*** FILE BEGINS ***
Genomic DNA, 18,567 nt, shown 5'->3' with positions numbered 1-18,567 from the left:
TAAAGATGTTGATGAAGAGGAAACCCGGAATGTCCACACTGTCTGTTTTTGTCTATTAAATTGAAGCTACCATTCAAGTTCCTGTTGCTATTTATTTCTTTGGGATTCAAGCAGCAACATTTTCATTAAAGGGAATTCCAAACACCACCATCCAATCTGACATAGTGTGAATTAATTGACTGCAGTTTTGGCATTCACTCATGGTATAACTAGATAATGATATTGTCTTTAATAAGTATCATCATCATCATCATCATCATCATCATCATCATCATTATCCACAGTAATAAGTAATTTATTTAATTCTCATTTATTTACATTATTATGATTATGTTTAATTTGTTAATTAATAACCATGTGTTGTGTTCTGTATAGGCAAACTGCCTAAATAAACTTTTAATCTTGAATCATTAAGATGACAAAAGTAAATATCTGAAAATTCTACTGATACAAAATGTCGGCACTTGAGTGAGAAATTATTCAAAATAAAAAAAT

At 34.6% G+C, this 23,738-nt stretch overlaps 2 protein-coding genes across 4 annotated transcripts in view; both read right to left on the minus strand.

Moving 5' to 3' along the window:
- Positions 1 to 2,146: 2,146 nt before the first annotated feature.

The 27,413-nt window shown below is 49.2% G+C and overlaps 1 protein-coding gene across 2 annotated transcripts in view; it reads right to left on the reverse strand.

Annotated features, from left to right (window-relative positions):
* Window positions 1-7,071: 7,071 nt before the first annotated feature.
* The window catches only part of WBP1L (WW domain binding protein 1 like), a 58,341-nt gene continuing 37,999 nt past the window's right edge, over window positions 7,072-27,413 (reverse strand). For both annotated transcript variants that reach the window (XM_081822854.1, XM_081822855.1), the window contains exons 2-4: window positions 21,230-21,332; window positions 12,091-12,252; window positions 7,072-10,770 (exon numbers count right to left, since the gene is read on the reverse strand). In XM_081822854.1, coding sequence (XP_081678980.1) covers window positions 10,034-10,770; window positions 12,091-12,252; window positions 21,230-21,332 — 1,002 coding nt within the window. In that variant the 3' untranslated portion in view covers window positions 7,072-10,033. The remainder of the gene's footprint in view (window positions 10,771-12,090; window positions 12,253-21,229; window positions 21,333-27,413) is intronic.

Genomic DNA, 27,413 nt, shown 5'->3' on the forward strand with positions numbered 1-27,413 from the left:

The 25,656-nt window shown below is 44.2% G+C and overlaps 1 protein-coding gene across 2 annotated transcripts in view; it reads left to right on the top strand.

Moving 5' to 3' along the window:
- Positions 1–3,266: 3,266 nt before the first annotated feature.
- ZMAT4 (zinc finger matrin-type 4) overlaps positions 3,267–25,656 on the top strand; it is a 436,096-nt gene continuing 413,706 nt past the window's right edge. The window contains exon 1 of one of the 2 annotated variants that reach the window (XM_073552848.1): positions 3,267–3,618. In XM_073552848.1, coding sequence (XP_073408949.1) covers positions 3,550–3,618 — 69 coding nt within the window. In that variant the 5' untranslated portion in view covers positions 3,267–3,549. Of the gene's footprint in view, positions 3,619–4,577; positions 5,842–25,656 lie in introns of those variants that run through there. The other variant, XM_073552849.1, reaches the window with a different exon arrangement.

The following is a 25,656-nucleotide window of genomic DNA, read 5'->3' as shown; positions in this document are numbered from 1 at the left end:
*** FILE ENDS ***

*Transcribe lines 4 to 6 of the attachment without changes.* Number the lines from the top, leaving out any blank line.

Moving 5' to 3' along the window:
- Positions 1 to 2,146: 2,146 nt before the first annotated feature.

The 27,413-nt window shown below is 49.2% G+C and overlaps 1 protein-coding gene across 2 annotated transcripts in view; it reads right to left on the reverse strand.